Bryan:

In corporate, when I got promoted into management, the first manager I worked with, his name was Jason, and he was very young, but moving quickly through the company, and just watching him and seeing what he does and did at the time was something that I tried to mirror a little bit. I tried to take away things that he did, just so I could help my own career by watching him. And then over the course of the years, it’s been different people at different times.

Kristina and Debra with the SBDC at the time, really they identified a skillset that I didn’t even realize I had, and that was understanding business as much as I did. I had worked in corporate, and through those 14, 15 years, every couple years I was in a different department, or a different role, learning from sales to operations, to marketing, to product development, to channel management, all these different skillsets, and it hadn’t really occurred to me at the time that those are skillsets that I can really relay to people who are trying to develop businesses. I met with them and that was where I really started into the consulting space and working with people and helping them with businesses.

Jeremy:

So that was Kristina Joyce, who was the previous head of the West Virginia State Small Business Development Center and now runs Kentucky’s Small Business Development Center, right? And then Debra Martin, who is the current head of West Virginia Small Business Development Center.

Bryan:

Yeah.

Jeremy:

Yeah, they’re amazing ladies. How cool is that, that people that you were working with helped you recognize something inside of yourself that you didn’t even know you had?

Bryan:

Yeah. It was funny, I remember when we first met, I think it was Kristina, or maybe it was Debra, one of them said, at the end of it, said I was a Renaissance man, and I laughed, and, oddly, I was like, “Oh my gosh, is this an insult, or what? I mean I don’t even know what they’re talking about.” So I looked it up, and I was like, “Okay, it was a compliment.” And it was going back to all of the different experiences I had had, I was fortunate to be in a space where it let me get into different roles. You learn a lot if you can get into a bigger company, some people say it’s not always the best place to be, but if you’re in the right groups and you’re working for the right people, it can be.

Jeremy:

Awesome. So when we go to publish this episode, we’re going to have to edit your title to Renaissance man, right?

Bryan:

Oh, Lord.

Jeremy:

Add that to your LinkedIn profile, too.

Bryan:

Yeah, that’ll be in my title.

Jeremy:

Nice. Through the years, you’ve heard me use this phrase a lot, it’s a tagline with my company and you hear me talk about it a bunch, but I want to know what this means to you. When you hear the phrase “Hero of Change,” what does that mean to you and how do you live this out every day?

Bryan:

The hero aspect of that is someone who, I think, people look up to. I don’t know that I can. I wouldn’t consider myself, by any stretch, “hero,” but of the “change” part, it is something that I’m trying to do. I see opportunity in the space that I’m at, I see opportunity in West Virginia for different types of businesses and people to be successful, and whether it be a side hustle where they can make an extra $4 or $5, $600 every month, or something that can be much larger and grow into a very scalable business, I see those opportunities and I really try to work with people and explain what that opportunity is and that it’s really something that they can do.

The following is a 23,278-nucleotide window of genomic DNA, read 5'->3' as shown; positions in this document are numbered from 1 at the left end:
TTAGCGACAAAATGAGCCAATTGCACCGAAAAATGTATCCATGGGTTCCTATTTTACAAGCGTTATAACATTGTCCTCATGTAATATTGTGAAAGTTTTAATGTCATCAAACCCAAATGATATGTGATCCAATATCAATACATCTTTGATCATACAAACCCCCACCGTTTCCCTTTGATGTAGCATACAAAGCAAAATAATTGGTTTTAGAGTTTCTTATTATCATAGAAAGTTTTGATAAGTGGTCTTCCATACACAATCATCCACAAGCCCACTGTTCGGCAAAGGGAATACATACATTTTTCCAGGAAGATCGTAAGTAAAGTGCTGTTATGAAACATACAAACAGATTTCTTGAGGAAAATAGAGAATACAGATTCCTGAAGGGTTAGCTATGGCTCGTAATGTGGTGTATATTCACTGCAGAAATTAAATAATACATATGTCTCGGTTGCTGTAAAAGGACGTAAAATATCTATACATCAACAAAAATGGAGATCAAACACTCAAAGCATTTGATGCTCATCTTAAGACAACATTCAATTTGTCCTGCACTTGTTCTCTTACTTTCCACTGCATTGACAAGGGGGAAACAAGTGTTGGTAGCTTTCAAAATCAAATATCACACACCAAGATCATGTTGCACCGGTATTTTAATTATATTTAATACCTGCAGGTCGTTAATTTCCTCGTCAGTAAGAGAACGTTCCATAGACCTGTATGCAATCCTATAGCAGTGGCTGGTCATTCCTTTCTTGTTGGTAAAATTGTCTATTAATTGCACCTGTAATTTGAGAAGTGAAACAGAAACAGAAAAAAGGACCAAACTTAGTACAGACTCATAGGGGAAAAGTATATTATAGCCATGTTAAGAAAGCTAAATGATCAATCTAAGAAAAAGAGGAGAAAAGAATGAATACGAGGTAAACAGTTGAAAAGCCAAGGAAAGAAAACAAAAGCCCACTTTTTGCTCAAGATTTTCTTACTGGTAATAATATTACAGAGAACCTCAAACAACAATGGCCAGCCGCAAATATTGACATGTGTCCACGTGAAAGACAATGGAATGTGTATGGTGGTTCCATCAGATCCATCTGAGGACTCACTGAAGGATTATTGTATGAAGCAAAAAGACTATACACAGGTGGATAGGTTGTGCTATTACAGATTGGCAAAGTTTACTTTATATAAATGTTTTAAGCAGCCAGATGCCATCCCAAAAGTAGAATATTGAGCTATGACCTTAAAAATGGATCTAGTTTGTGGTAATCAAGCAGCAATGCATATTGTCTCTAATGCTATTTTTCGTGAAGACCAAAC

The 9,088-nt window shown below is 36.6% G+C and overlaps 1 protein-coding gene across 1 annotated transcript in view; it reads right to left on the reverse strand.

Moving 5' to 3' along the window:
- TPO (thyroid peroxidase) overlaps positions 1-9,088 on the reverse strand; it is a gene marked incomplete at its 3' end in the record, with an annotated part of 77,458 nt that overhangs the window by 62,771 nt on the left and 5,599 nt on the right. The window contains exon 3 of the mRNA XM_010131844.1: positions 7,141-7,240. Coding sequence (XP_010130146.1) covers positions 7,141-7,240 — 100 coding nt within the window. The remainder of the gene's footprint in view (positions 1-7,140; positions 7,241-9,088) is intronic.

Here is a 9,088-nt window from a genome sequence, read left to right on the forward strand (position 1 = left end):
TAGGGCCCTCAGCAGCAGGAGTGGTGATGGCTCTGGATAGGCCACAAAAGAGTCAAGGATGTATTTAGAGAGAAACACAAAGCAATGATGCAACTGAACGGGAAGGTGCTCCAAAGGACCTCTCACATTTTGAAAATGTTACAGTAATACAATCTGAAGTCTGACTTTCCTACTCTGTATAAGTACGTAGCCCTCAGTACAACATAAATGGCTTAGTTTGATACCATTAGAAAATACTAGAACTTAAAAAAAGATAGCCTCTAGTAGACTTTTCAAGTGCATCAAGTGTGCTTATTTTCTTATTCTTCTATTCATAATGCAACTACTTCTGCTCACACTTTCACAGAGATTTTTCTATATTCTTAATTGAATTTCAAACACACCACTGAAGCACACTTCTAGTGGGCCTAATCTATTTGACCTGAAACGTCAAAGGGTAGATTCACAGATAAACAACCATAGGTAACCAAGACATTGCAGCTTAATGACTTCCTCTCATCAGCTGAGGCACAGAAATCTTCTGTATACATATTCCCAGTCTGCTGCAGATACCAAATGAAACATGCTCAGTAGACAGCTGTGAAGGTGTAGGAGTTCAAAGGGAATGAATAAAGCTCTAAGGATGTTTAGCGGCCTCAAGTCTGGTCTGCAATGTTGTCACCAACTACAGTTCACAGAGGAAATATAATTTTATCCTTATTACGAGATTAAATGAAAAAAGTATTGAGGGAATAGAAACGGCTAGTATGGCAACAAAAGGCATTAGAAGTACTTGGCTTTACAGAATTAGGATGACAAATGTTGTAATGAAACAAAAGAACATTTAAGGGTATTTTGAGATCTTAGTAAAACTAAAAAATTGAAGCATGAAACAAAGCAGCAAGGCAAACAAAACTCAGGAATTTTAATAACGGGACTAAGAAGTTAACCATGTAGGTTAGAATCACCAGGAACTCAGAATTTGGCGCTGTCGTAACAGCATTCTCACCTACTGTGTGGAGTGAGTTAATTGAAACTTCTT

There’s really big businesses in West Virginia that people don’t even know about that have done so much; they don’t always get all the press. The opportunity is there. For me, the change is just letting people know that they can do it; it’s not easy, by any stretch. I joked around the other day, you’re creating your own world of pain by going into entrepreneurship. But there’s so much more when it’s successful and when you get those wins, whether a small win or a big win, you have to take time and rejoice in that and just be excited about it.

Jeremy:

I think I heard you say a couple things in there I just want to pull out real quick. One, entrepreneurship is not easy, it’s a grind, and I heard you say “your own life of pain,” but then taking time to celebrate the small wins along the way so that you can stay encouraged.

Bryan:

Yeah, absolutely. It’s funny, we talk about the pain of entrepreneurship and it’s not easy. When I work with people, a couple of the first questions when we figure out what their business model is, another top question is “What does your spouse think about this, not necessarily if they think it’s a good idea or bad idea, but are they supportive?” Because you’re going to put so much time into this, if you really want to do it right, you’re going to devote a lot of your free time into getting your business off the ground, and you really need the support of your spouse or your partner to make sure that you’ve got one less concern. And so, yeah, that’s always an early question. I’ve heard some really crazy responses to that, I don’t think they’re in business still, but you have to have that support.

Jeremy:

Well, you know full well what that’s like, right?

Bryan:

Yeah.

Jeremy:

You and Mrs. Shaw –

Bryan:

Yes.

Jeremy:

With her side ventures, right?

Bryan:

Yeah. I look back and I think, for me, it was almost entrepreneurship out of necessity, and for her, it was entrepreneurship by accident. She made some cookies, posted a picture on Facebook, and then it just exploded from there and she wasn’t really trying to set out and sell cookies; so for a side business, really it was all run for a side business. So it was fun, it was fun watching her followers explode on social media and stuff like that. But it’s still very time-consuming and very difficult, now she doesn’t do it anymore, she just walked away from it because of the time; yeah, it was profitable, but you weigh that, “Am I going to spend all my free time on this, or not?”